Recently, there have been several articles in the local press to do with the Rail Trail.
Our group has been active since before Christmas 2017, and has recently come together as an incorporated association. BBIRT Inc wrote to the Gladstone Observer, and the Central North Burnett Times to outline the position of the new body.
My thanks for your coverage of the Boyne Burnett Inland Rail Trail to date. I refer to your article June 8 – “Council campaign for Inland Rail Trail has gone off track”. It says “North Burnett Regional Council has stepped away from its financial involvement”
It is important to note that no funding has been sought from either NBRC or GRC, and none committed.
It is fortunate both Councils have agreed to facilitate the process of applying for grant monies from the Queensland Cycling Action Plan to undertake a Feasibility Study into the pros and cons of developing the Trail, as is noted in your article (Observer) June 9 “New Rail Trail committee fighting for funds”)
This is a prudent course of action. Newly formed Boyne Burnett Inland Rail Trail Inc. has had some input into defining the scope of works for the Study. Council will seek quotes to get the work done by people skilled in this area. Nobody yet knows the cost of the Study.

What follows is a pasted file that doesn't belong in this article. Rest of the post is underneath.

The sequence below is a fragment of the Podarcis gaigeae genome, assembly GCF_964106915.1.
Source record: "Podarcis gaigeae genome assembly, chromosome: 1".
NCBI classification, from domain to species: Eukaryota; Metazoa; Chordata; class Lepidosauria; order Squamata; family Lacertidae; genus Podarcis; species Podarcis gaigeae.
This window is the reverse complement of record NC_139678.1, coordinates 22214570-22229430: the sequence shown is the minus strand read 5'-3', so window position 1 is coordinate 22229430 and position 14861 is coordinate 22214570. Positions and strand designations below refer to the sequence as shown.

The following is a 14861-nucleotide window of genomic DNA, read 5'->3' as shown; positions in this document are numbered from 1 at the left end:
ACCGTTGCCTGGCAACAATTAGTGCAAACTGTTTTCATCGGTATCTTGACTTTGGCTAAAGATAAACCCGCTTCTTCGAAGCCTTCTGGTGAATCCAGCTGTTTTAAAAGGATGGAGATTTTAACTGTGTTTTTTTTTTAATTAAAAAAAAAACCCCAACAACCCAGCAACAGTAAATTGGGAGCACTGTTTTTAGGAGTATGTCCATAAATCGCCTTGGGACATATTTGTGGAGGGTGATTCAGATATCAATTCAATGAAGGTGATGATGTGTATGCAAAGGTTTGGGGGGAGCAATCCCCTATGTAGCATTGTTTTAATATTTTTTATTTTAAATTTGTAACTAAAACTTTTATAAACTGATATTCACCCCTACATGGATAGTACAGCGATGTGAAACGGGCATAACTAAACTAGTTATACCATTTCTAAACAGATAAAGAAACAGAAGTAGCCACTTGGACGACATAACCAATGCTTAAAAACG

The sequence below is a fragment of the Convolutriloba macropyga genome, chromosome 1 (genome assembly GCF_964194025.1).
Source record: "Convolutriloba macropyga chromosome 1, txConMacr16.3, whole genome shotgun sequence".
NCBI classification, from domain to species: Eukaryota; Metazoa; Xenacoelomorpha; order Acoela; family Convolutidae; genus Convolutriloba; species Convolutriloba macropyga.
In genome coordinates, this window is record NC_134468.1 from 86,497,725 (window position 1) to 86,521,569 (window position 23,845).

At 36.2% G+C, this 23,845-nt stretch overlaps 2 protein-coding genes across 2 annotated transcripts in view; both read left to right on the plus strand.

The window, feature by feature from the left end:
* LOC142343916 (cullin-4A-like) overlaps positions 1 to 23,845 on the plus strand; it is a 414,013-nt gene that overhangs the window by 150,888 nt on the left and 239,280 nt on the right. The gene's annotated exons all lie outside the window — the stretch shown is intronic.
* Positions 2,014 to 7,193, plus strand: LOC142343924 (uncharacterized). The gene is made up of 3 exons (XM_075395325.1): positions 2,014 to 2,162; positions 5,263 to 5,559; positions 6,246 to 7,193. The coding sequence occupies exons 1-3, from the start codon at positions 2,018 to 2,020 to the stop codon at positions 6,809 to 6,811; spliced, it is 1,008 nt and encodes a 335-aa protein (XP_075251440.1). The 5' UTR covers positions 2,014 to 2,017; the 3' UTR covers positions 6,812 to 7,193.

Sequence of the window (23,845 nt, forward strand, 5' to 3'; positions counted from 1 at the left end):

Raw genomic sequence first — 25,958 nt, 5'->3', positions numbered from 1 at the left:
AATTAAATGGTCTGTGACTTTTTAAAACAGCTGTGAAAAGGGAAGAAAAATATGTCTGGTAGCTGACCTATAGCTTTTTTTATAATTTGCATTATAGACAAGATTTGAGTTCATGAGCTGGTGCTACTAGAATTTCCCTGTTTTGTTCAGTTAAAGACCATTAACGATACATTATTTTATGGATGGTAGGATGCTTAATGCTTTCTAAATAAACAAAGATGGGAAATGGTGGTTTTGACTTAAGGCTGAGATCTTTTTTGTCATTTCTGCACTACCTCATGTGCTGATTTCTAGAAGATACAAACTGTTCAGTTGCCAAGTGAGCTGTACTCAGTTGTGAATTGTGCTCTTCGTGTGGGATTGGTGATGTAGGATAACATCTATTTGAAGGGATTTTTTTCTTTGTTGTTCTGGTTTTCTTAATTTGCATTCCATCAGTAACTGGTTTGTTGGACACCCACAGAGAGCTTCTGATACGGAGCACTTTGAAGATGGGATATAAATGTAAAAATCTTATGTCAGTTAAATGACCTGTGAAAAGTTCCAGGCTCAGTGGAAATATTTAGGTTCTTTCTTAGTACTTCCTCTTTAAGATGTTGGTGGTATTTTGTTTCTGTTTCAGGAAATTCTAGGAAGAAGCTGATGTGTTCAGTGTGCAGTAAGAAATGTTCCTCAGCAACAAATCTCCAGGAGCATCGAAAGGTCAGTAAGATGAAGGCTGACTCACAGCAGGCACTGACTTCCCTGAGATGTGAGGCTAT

Care is being taken with the scope of works in the hope that all the funding can come from the Action Plan.
The aims of the newly incorporated body Boyne Burnett Inland Rail Trail Inc. as stated in our Constitution are:
- Promote and develop tourism along the Boyne Burnett Inland Rail Trail and adjacent communities.
- Develop and preserve infrastructure along the Boyne Burnett Inland Rail Trail.
- Preserve the history of the Boyne Burnett Inland Rail Trail.
- Promote and enhance economic development along the Boyne Burnett Inland Rail Trail and adjacent communities.
- Goal: Attract increasingly significant visitor numbers to the Trail and adjacent communities in coming years.
These all presume the creation of the Rail Trail.
Your articles refer to caution regarding ongoing Local Government funding for the Trail. Councils are to be commended for their caution. They are charged with allocating too scarce resources across a wide range of demands.
However, this project is remarkable in its scope and possible benefit to the economy and people of the two Council areas. The length of the trail, and therefore the size of the project is at once a strength and challenge, with many opportunities.
The project can be handled and bought to fruition with carefully planned staged development over time, location and funding availability. The support of Federal, State and Local government, as well as strong involvement from local communities will all be necessary.
It is therefore critically important that the proposed Feasibility Study be presented and accepted as a sound basis for development of this careful planning.